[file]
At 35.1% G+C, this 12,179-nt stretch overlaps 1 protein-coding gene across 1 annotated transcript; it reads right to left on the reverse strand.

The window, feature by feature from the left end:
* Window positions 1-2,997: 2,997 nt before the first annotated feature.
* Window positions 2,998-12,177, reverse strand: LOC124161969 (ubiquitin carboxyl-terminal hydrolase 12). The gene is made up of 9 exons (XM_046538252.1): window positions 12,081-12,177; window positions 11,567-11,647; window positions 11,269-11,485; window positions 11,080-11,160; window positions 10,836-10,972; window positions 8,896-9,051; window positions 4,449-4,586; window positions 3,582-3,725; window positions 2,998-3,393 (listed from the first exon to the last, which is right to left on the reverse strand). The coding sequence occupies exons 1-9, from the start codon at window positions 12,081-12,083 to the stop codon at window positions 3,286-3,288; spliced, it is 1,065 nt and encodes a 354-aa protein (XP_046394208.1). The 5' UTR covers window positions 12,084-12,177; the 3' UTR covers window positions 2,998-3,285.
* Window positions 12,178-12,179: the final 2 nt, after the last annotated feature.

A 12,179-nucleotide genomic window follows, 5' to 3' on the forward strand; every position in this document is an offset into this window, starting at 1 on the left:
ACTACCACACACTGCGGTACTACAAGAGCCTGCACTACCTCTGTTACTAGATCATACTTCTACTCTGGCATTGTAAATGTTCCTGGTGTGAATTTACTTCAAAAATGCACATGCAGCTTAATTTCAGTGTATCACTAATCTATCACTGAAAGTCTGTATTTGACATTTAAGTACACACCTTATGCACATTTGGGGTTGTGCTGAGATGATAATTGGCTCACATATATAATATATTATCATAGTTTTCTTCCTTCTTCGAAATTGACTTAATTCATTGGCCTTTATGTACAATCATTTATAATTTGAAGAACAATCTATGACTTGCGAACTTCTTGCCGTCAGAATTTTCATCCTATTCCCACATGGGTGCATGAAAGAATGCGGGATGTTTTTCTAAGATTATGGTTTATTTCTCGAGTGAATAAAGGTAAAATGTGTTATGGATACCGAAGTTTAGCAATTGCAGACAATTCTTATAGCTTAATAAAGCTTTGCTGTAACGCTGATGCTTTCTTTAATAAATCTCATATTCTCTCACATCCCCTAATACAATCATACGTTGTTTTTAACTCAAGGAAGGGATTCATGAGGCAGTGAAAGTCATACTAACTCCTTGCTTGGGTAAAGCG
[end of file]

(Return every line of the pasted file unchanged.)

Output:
At 35.1% G+C, this 12,179-nt stretch overlaps 1 protein-coding gene across 1 annotated transcript; it reads right to left on the reverse strand.

The window, feature by feature from the left end:
* Window positions 1-2,997: 2,997 nt before the first annotated feature.
* Window positions 2,998-12,177, reverse strand: LOC124161969 (ubiquitin carboxyl-terminal hydrolase 12). The gene is made up of 9 exons (XM_046538252.1): window positions 12,081-12,177; window positions 11,567-11,647; window positions 11,269-11,485; window positions 11,080-11,160; window positions 10,836-10,972; window positions 8,896-9,051; window positions 4,449-4,586; window positions 3,582-3,725; window positions 2,998-3,393 (listed from the first exon to the last, which is right to left on the reverse strand). The coding sequence occupies exons 1-9, from the start codon at window positions 12,081-12,083 to the stop codon at window positions 3,286-3,288; spliced, it is 1,065 nt and encodes a 354-aa protein (XP_046394208.1). The 5' UTR covers window positions 12,084-12,177; the 3' UTR covers window positions 2,998-3,285.
* Window positions 12,178-12,179: the final 2 nt, after the last annotated feature.

A 12,179-nucleotide genomic window follows, 5' to 3' on the forward strand; every position in this document is an offset into this window, starting at 1 on the left:
ACTACCACACACTGCGGTACTACAAGAGCCTGCACTACCTCTGTTACTAGATCATACTTCTACTCTGGCATTGTAAATGTTCCTGGTGTGAATTTACTTCAAAAATGCACATGCAGCTTAATTTCAGTGTATCACTAATCTATCACTGAAAGTCTGTATTTGACATTTAAGTACACACCTTATGCACATTTGGGGTTGTGCTGAGATGATAATTGGCTCACATATATAATATATTATCATAGTTTTCTTCCTTCTTCGAAATTGACTTAATTCATTGGCCTTTATGTACAATCATTTATAATTTGAAGAACAATCTATGACTTGCGAACTTCTTGCCGTCAGAATTTTCATCCTATTCCCACATGGGTGCATGAAAGAATGCGGGATGTTTTTCTAAGATTATGGTTTATTTCTCGAGTGAATAAAGGTAAAATGTGTTATGGATACCGAAGTTTAGCAATTGCAGACAATTCTTATAGCTTAATAAAGCTTTGCTGTAACGCTGATGCTTTCTTTAATAAATCTCATATTCTCTCACATCCCCTAATACAATCATACGTTGTTTTTAACTCAAGGAAGGGATTCATGAGGCAGTGAAAGTCATACTAACTCCTTGCTTGGGTAAAGCG